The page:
A Level Classical Civilisation is a fascinating course: Each topic is studied through sources and texts from the ancient world. Texts are studied in translation. Through this course you will gain access to two civilisations which have inspired the modern world, and you will practise working with a wide range of materials.
You will develop your ability to analyse visual sources, artefacts and written sources, and you will learn how to write clearly and concisely about them. Class discussion is a core part of every lesson, and pupils will learn to present their ideas effectively in different ways (e.g. short answer analysis questions on particular details, overview essay questions, class presentations / seminar contributions).
Beyond the classroom
The Classics department will support your study of Classical Civilisation with a stimulating programme of academic enrichment, including essay competitions, study days hosted by Cambridge University, Sixth Form seminars with other schools, trips to galleries and theatre productions, and trips abroad to sites of interest in Greece and Rome.
The course requires no knowledge of Latin or Greek, and is open to all regardless of your GCSE choices.
You will study three different topics:
- The study of the epic poems of Virgil and Homer is compulsory - but for the other two there is a choice from topics such as Greek theatre, Greek art, Roman politics, Greek religion and so on. We aim to choose topics which appeal to the interests of our students.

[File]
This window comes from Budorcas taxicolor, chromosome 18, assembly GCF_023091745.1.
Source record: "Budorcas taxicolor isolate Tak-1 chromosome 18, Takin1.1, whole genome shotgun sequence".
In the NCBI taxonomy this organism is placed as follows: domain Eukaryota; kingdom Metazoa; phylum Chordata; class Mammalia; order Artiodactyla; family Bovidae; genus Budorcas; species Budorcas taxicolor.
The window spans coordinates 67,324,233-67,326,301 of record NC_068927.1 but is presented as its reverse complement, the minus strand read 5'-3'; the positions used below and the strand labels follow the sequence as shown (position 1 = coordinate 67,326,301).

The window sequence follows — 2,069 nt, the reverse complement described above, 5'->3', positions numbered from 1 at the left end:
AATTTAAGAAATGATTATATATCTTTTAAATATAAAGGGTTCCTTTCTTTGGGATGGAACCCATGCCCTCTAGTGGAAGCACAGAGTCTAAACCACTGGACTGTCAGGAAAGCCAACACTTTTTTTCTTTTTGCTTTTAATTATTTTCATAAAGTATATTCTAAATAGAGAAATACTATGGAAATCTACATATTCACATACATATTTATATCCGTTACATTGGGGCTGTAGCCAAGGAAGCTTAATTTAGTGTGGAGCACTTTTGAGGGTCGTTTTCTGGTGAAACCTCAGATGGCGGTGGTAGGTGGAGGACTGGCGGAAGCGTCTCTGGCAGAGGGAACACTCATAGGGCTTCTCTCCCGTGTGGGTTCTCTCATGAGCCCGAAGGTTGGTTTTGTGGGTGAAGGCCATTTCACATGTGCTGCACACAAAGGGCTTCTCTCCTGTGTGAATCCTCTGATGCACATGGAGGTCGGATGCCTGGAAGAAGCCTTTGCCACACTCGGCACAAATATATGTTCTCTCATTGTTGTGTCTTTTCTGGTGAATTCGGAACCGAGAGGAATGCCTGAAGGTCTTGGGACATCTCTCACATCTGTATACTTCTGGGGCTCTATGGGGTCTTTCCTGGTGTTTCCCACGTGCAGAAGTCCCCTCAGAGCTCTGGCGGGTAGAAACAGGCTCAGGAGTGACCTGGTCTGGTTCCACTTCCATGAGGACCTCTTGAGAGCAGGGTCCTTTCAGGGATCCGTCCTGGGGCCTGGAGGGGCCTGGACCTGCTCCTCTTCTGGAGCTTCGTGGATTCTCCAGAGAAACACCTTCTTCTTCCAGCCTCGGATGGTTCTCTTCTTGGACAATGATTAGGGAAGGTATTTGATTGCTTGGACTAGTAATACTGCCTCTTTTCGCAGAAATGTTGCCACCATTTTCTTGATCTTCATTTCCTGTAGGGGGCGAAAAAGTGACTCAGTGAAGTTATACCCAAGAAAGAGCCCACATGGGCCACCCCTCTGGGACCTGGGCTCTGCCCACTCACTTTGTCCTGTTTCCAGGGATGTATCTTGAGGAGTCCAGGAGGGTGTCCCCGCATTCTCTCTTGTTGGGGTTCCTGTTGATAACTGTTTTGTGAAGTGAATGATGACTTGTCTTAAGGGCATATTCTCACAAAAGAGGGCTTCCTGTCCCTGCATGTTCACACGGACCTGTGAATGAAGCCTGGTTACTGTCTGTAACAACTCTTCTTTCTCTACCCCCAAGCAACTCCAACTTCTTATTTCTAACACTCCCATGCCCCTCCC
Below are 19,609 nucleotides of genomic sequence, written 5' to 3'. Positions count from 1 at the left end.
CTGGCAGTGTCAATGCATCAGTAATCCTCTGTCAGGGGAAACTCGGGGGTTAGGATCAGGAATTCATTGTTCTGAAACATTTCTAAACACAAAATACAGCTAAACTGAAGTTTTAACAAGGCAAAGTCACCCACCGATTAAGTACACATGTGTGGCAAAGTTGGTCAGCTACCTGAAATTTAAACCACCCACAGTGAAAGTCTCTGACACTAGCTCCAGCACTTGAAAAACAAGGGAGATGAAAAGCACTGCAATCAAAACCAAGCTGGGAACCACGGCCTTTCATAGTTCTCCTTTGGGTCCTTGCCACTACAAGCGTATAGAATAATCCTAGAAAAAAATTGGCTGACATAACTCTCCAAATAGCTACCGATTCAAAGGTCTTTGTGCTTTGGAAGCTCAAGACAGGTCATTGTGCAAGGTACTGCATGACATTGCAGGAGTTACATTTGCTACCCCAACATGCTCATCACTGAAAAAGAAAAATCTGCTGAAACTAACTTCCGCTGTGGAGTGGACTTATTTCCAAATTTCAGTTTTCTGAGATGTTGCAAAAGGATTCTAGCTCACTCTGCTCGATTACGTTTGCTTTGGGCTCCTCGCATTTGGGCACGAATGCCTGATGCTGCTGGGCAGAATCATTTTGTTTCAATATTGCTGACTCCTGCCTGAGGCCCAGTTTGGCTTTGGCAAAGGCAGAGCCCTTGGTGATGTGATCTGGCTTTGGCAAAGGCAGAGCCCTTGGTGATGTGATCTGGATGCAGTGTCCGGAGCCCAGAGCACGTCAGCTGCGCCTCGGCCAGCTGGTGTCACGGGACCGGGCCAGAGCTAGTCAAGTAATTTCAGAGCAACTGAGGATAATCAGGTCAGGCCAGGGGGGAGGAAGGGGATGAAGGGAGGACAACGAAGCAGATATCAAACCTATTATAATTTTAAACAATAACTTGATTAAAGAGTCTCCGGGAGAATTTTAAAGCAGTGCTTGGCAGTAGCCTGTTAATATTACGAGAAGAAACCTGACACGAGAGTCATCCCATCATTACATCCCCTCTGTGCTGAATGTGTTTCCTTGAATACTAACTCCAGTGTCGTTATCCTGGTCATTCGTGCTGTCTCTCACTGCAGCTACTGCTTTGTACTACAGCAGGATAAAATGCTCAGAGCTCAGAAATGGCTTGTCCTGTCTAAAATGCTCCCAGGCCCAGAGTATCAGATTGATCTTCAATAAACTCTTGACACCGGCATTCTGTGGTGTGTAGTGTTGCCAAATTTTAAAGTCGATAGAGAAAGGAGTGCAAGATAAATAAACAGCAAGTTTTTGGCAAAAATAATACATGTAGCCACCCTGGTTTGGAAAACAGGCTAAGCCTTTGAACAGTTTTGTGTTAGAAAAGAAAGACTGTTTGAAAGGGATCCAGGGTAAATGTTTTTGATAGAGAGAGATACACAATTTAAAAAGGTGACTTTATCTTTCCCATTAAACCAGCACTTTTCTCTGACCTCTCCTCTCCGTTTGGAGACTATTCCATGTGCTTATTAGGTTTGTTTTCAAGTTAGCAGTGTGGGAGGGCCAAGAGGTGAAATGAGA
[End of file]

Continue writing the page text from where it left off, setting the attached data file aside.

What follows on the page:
In the final exams, the compulsory epic module forms 40% of the final assessment; the other two topics each carry 30%. Each paper involves written responses to stimulus material: this material will include short extracts / images taken from the material studied during the course and structured essay questions.
The A Level is made up of three modules: all students have to take the epic literature module, in which they study the Aeneid and one of the great Homeric epics. The other two modules are chosen from a list of options. The choice here depends on the interests/enthusiasms of students and teachers, but we have often selected the Greek Religion and Augustan Imperial Image options. The rationale behind this choice is that it is a good idea to study something from the world of the Greeks and something from the world of the Romans, and to build a broad understanding through, for example, a module on religion and a module which is rooted in a specific time period.
Will I have to write essays?
This varies a bit from year to year, but the Classics Department is lively and energetic, and we are keen to make the most of opportunities for theatre trips/study days. We tend to run trips abroad (e.g. to Greece or Italy) once every two years.